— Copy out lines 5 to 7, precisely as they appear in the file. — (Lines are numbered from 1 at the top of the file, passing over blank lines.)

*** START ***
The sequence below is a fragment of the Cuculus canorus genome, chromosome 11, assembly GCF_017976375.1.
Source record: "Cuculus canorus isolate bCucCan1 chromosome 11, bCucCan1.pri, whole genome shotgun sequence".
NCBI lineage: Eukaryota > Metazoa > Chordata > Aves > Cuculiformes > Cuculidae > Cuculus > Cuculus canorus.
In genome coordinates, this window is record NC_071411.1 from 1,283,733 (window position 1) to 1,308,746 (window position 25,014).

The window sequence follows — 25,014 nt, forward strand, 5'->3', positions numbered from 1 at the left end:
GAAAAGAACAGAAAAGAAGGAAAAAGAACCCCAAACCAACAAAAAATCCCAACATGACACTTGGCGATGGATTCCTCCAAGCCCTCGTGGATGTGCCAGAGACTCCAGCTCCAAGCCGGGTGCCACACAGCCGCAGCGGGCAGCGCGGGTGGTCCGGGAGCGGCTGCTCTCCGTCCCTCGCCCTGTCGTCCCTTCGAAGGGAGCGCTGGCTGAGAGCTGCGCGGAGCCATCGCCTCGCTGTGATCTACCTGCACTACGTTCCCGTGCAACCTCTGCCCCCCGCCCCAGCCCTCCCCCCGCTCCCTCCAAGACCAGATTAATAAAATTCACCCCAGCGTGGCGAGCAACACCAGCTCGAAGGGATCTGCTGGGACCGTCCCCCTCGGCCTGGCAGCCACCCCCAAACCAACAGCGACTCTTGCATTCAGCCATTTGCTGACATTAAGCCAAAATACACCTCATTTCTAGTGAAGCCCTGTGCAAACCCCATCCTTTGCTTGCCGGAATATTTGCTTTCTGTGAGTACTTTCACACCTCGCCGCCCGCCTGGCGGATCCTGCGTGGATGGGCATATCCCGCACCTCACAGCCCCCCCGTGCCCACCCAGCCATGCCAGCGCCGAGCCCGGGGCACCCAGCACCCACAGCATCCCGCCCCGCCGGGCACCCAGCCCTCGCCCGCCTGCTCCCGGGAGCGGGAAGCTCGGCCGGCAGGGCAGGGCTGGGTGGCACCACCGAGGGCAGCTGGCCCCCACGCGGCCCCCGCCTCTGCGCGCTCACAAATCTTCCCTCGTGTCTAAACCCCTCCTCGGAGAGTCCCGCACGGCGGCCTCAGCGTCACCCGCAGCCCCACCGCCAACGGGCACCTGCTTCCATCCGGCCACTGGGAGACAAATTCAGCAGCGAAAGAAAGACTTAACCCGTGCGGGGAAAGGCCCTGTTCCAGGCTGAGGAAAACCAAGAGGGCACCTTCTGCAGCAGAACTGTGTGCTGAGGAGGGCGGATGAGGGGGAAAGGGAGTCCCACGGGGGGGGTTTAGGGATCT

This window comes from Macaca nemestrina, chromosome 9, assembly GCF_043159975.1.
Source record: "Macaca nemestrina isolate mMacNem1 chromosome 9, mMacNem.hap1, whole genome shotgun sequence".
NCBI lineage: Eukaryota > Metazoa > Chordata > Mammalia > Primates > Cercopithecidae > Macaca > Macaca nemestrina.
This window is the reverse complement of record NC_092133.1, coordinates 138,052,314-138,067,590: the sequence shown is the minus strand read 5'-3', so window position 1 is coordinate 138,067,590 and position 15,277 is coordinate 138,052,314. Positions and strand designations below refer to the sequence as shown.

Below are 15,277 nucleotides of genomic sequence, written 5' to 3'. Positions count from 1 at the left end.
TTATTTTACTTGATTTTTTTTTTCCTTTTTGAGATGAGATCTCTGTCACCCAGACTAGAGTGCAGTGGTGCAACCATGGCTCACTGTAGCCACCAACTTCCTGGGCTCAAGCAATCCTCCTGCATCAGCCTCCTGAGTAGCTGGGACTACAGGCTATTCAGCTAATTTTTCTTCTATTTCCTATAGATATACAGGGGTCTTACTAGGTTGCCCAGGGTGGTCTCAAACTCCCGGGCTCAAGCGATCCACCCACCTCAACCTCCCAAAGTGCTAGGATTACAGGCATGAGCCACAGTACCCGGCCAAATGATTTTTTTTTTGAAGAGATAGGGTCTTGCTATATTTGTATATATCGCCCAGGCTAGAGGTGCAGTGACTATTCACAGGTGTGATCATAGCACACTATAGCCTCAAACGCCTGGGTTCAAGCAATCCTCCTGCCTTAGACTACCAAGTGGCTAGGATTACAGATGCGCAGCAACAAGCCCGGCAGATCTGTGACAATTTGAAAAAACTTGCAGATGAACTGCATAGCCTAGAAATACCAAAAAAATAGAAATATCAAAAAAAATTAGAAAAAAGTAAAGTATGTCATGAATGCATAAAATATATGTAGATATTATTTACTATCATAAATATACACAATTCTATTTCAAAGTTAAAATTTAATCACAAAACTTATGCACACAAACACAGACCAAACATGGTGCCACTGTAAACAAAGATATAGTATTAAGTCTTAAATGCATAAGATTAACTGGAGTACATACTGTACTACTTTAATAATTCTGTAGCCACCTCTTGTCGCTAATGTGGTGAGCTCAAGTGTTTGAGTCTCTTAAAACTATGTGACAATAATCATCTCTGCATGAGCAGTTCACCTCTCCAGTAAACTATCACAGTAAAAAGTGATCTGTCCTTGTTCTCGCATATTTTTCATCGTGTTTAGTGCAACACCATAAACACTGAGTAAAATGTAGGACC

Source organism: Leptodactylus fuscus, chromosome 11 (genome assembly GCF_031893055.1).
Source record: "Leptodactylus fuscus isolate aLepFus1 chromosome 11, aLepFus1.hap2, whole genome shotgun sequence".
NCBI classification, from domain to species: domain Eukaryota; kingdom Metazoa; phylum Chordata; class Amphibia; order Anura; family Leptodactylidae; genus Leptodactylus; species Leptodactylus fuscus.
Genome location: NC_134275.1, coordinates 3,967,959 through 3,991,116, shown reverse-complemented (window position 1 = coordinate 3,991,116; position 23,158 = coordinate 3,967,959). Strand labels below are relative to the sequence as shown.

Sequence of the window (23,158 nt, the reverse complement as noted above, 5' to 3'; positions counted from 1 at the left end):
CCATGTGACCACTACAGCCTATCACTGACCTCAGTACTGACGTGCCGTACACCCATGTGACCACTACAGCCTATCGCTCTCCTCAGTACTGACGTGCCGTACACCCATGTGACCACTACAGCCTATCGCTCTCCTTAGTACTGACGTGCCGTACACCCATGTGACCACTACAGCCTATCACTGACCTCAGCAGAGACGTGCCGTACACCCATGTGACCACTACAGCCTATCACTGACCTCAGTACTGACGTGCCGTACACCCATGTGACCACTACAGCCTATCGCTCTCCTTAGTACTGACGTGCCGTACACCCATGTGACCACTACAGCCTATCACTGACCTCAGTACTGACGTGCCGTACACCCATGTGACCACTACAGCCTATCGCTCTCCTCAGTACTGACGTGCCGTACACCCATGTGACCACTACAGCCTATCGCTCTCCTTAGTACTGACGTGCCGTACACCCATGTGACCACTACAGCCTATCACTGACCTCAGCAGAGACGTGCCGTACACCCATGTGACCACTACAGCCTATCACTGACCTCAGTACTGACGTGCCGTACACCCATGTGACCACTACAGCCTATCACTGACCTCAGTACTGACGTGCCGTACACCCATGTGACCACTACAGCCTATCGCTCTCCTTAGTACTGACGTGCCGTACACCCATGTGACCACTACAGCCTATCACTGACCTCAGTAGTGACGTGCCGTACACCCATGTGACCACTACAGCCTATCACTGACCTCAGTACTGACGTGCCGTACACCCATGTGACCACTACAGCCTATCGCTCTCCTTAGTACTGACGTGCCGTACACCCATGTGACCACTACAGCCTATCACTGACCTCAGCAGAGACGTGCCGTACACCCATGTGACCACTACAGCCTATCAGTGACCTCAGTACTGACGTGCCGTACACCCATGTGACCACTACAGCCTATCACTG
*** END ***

The window sequence follows — 25,014 nt, forward strand, 5'->3', positions numbered from 1 at the left end:
GAAAAGAACAGAAAAGAAGGAAAAAGAACCCCAAACCAACAAAAAATCCCAACATGACACTTGGCGATGGATTCCTCCAAGCCCTCGTGGATGTGCCAGAGACTCCAGCTCCAAGCCGGGTGCCACACAGCCGCAGCGGGCAGCGCGGGTGGTCCGGGAGCGGCTGCTCTCCGTCCCTCGCCCTGTCGTCCCTTCGAAGGGAGCGCTGGCTGAGAGCTGCGCGGAGCCATCGCCTCGCTGTGATCTACCTGCACTACGTTCCCGTGCAACCTCTGCCCCCCGCCCCAGCCCTCCCCCCGCTCCCTCCAAGACCAGATTAATAAAATTCACCCCAGCGTGGCGAGCAACACCAGCTCGAAGGGATCTGCTGGGACCGTCCCCCTCGGCCTGGCAGCCACCCCCAAACCAACAGCGACTCTTGCATTCAGCCATTTGCTGACATTAAGCCAAAATACACCTCATTTCTAGTGAAGCCCTGTGCAAACCCCATCCTTTGCTTGCCGGAATATTTGCTTTCTGTGAGTACTTTCACACCTCGCCGCCCGCCTGGCGGATCCTGCGTGGATGGGCATATCCCGCACCTCACAGCCCCCCCGTGCCCACCCAGCCATGCCAGCGCCGAGCCCGGGGCACCCAGCACCCACAGCATCCCGCCCCGCCGGGCACCCAGCCCTCGCCCGCCTGCTCCCGGGAGCGGGAAGCTCGGCCGGCAGGGCAGGGCTGGGTGGCACCACCGAGGGCAGCTGGCCCCCACGCGGCCCCCGCCTCTGCGCGCTCACAAATCTTCCCTCGTGTCTAAACCCCTCCTCGGAGAGTCCCGCACGGCGGCCTCAGCGTCACCCGCAGCCCCACCGCCAACGGGCACCTGCTTCCATCCGGCCACTGGGAGACAAATTCAGCAGCGAAAGAAAGACTTAACCCGTGCGGGGAAAGGCCCTGTTCCAGGCTGAGGAAAACCAAGAGGGCACCTTCTGCAGCAGAACTGTGTGCTGAGGAGGGCGGATGAGGGGGAAAGGGAGTCCCACGGGGGGGGTTTAGGGATCT

This window comes from Macaca nemestrina, chromosome 9, assembly GCF_043159975.1.